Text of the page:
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Views from the Center


Last week, 800,000 citizens of Uttar Pradesh—India’s most populous state—planted more than 49 million trees in 24 hours. This impressive feat shatters the previous record set in Pakistan (850,000 trees) and likely lands the volunteer tree-planters in the Guinness Book of World Records alongside the world’s oldest cat (Creme Puff, age 38) and the most surfers riding a single surfboard (66, last year in Huntington Beach, CA). But given the global climate benefits those trees will provide, shouldn't the tree-planters earn more than just recognition? Shouldn’t they earn some performance-based payments too?

Photo by Yann

Planting trees is good on many levels. For those who plant trees, rolling up one’s sleeves and gently placing a small seedling into the soil provides a sense of satisfaction. For people who live nearby, trees can provide fruit, firewood, shade, erosion control, and more. Kenya’s Green Belt Movement has been planting trees for years, responding to the needs of rural women. 

On a larger level, restoring forests can provide benefits for entire regions. Forests provide clean water for drinking, cleaning, or irrigating crops. Restoring high-altitude cloud forests can improve the functioning of downstream hydroelectric dams, providing energy to more people. As my colleague Anit Mukherjee told the Christian Science Monitor, planting trees “addresses many of the big issues for India.”

In recognition of the many public benefits of forests, last year the Indian Parliament enacted an innovative tax reform to financially reward forest conservation. Following the recommendation of its 14th Finance Commission, it added forest cover to the formula used to determine how much nationally collected tax revenue is distributed to each state. This means that Indian states can now expect to see their share of tax revenue go down if they’ve deforested, or up if they’ve replanted. By my back-of-the-envelope calculations, the tree planters in Uttar Pradesh may have just upped their state’s share of future national tax revenue by as much as US$5 million (assuming 1,000 trees planted per hectare, $120 per hectare, and 80 percent tree survival).

India's forests don’t just benefit India, they benefit the whole world by fighting climate change. Forests are a safe, natural, large-scale affordable system for carbon capture and storage. The trees planted in Uttar Pradesh may take 100,000 tons of carbon out of the atmosphere every year, canceling the burning of about 2,000 rail cars worth of coal, again, by my back-of-the-envelope calculations (assuming 1,000 trees planted per hectare, 80 percent tree survival, 2.5 metric tons of carbon per hectare per year, 1 ton of carbon=3.67 tons of carbon dioxide, and 188 metric tons of carbon dioxide from burning a railcar of coal).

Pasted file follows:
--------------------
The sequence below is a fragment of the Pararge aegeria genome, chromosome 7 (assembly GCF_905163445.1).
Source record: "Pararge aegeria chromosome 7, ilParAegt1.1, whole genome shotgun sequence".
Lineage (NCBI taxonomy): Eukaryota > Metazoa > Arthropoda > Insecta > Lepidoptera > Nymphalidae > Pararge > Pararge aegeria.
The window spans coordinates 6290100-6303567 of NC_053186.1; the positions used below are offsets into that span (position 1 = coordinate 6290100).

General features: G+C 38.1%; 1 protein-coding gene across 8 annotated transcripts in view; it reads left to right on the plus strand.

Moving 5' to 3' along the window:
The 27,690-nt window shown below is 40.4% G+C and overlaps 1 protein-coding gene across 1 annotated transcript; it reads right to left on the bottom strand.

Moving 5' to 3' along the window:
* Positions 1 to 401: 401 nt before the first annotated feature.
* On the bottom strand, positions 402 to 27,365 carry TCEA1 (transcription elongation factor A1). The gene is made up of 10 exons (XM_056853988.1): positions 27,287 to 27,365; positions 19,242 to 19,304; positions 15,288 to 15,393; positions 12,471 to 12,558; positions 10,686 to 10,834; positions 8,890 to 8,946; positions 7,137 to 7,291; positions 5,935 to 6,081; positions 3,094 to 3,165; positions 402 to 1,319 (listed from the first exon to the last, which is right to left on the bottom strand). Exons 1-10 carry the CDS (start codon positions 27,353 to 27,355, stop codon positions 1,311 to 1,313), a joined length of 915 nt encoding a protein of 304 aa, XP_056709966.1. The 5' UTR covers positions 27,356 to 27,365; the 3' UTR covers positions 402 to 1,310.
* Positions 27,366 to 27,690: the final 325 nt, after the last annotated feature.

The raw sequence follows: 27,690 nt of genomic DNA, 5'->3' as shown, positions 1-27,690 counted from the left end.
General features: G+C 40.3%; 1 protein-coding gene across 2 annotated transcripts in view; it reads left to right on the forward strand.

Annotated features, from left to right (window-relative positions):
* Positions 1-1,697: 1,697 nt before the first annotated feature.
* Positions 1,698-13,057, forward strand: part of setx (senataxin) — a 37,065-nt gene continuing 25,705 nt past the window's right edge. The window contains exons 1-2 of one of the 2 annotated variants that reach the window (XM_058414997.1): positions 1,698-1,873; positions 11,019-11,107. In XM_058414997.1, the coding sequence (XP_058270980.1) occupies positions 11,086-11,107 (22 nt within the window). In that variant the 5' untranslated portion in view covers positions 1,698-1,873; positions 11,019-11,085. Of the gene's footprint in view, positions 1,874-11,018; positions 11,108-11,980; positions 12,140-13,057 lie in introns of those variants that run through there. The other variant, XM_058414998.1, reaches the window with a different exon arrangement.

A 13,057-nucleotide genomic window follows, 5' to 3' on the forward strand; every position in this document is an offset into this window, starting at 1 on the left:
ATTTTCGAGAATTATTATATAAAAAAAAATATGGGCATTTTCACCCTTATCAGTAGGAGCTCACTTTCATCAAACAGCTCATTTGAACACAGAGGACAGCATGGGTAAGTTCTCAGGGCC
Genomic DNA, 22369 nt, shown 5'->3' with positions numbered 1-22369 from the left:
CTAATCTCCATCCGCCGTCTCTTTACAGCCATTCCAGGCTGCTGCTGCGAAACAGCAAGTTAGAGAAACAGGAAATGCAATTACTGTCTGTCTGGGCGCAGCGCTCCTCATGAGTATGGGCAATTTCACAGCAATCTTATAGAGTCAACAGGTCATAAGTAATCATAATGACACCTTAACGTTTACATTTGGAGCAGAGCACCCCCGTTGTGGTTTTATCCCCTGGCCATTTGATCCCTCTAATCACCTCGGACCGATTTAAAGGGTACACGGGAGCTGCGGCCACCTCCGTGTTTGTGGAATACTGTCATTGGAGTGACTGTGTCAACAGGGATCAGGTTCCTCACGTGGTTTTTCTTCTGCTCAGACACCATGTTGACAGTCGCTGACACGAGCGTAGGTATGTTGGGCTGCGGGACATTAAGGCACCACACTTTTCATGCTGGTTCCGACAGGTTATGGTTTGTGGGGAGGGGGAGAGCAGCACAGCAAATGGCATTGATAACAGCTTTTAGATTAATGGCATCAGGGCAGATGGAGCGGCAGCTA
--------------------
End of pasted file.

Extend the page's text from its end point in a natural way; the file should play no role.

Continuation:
As good as planting trees is for the climate, protecting existing forests is even better, as illustrated in the figure below from Frances Seymour’s and my forthcoming book, Why Forests? Why Now? Even if planted trees survive—which they often don’t—it can take decades or even centuries for replanted forests to recapture the carbon lost instantaneously from deforestation. Reducing deforestation in India by a mere 2,000 hectares a year—that is, by a mere quarter of a percent—would be as good for the climate as planting 49 million trees (assuming 50 metric tons of aboveground carbon per hectare and 800,000 hectares of forest loss per year).


Because the benefits of planting and conserving forests are global, people around the world should be willing to pay tropical countries and states like Uttar Pradesh that protect or restore forests. Between 2006-2014, rich countries programmed about $9 billion toward conserving tropical forests, of which nearly half was performance-based, meaning that rich countries only pay if satellite monitors show success has been achieved. Still, this number really ought to be several times higher considering that conserving tropical forests is such a cost-effective way to fight climate change. Reducing emissions by conserving tropical forests would cost less than one-quarter of what it would cost in the European Union or the United States to reduce emissions from industrial sources by the same amount.

Uttar Pradesh’s tree-planting effort is well worth a Guinness World Record. Now it’s time for countries and states in the rich world to put up equally record-worthy amounts of finance for protecting and restoring tropical forests. Last December in Paris, Germany, Norway, and the United Kingdom pledged $5 billion for tropical forests in one day. That record was made to be broken.


CGD blog posts reflect the views of the authors drawing on prior research and experience in their areas of expertise. CGD does not take institutional positions.